Introducing PassportKit Swift Package and Cocoapod
During our research and development programme, we’ve been doing a lot of work to streamline the development process for apps by cutting down on work needed for standard processes that are part of most, if not all, apps.
PassportKit addresses the login process, every API we develop here at Appoly makes use of OAuth 2.0, as it the industry-standard authentication protocol used in the majority of modern-day web applications.
Passport kit streamlines the process of setting up a flow in your app to communicate with OAuth 2.0 servers. The library makes requests to your server and keeps a record of your authentication token securely stored on your device for further use throughout your app.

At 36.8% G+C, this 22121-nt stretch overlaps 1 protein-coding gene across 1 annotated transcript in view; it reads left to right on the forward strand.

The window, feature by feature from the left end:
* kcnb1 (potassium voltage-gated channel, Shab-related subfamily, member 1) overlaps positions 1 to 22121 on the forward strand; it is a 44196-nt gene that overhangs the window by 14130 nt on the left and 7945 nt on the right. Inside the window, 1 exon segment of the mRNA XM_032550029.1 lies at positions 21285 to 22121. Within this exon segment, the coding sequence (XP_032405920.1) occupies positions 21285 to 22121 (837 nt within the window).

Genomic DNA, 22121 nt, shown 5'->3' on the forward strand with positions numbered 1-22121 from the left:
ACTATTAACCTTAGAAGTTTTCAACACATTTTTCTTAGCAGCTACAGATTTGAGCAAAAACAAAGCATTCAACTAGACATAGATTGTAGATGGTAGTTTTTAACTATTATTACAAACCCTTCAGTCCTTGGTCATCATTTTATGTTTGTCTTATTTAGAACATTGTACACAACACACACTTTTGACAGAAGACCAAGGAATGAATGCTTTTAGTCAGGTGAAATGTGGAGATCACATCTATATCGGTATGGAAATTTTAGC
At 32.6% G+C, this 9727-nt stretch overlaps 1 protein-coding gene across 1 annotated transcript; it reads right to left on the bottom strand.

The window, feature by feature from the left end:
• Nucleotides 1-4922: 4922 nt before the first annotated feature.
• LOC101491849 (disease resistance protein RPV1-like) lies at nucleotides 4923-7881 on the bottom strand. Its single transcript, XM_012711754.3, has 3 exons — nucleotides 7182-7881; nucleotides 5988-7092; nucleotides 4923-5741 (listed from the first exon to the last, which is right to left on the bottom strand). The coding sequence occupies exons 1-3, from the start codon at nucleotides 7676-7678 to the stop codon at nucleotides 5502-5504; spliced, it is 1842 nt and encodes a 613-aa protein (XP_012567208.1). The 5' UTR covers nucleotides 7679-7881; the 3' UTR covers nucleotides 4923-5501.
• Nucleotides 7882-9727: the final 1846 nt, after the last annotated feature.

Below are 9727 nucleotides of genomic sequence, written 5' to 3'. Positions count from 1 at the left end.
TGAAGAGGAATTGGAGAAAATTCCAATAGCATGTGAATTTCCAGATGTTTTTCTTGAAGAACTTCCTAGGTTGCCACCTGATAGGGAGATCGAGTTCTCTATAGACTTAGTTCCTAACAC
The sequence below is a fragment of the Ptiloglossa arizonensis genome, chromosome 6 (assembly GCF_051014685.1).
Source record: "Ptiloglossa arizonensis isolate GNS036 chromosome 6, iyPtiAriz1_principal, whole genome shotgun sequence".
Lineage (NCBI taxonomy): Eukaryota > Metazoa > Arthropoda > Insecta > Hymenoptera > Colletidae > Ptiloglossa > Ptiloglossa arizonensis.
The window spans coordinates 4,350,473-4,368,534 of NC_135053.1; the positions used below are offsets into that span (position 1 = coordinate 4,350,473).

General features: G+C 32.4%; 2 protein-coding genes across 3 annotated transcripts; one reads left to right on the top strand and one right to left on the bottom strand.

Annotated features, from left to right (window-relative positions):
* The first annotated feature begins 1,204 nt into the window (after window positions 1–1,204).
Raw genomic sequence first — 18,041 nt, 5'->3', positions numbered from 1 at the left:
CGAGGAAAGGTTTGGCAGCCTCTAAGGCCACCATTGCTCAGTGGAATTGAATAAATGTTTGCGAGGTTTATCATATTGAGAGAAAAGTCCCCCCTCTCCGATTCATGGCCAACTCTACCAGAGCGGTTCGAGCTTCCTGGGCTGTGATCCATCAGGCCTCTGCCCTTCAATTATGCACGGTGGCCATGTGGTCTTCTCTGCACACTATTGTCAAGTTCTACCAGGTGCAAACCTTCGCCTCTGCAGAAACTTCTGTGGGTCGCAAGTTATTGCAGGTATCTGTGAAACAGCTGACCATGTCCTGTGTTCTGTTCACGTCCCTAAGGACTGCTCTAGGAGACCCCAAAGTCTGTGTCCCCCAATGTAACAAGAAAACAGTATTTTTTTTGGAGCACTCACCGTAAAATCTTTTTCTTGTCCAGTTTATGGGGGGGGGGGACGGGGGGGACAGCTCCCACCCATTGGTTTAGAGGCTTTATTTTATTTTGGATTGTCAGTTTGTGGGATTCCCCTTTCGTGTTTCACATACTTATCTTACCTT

It’s always a challenge to make sure a package does what you want it to do but is generic enough to work in almost every scenario. When taking this into consideration the main concern, with regards to the PassportKit library, was securely storing the user’s authentication token on the device.
In order to securely store the user’s authentication token, we opted to make use of the iOS Keychain to securely retain the necessary data on the device. We opted this solution for two primary reasons; it’s simplicity and it’s proven track record. Using keychain, rather than any other form of secure storage, allows us to store our authentication token using a developer-defined keychain identifier, and that’s all that is needed!
Keychain also allows us to retain this data outside of the app lifecycle, meaning that if the user uninstalled the app, but decided to reinstall it later they can.
There are always improvements to be made so make PassportKit one of your dependencies today, we’d love your feedback!
You can install PassportKit using Swift Package Manager or Cocoapods, the instructions can be found on the GitHub page.
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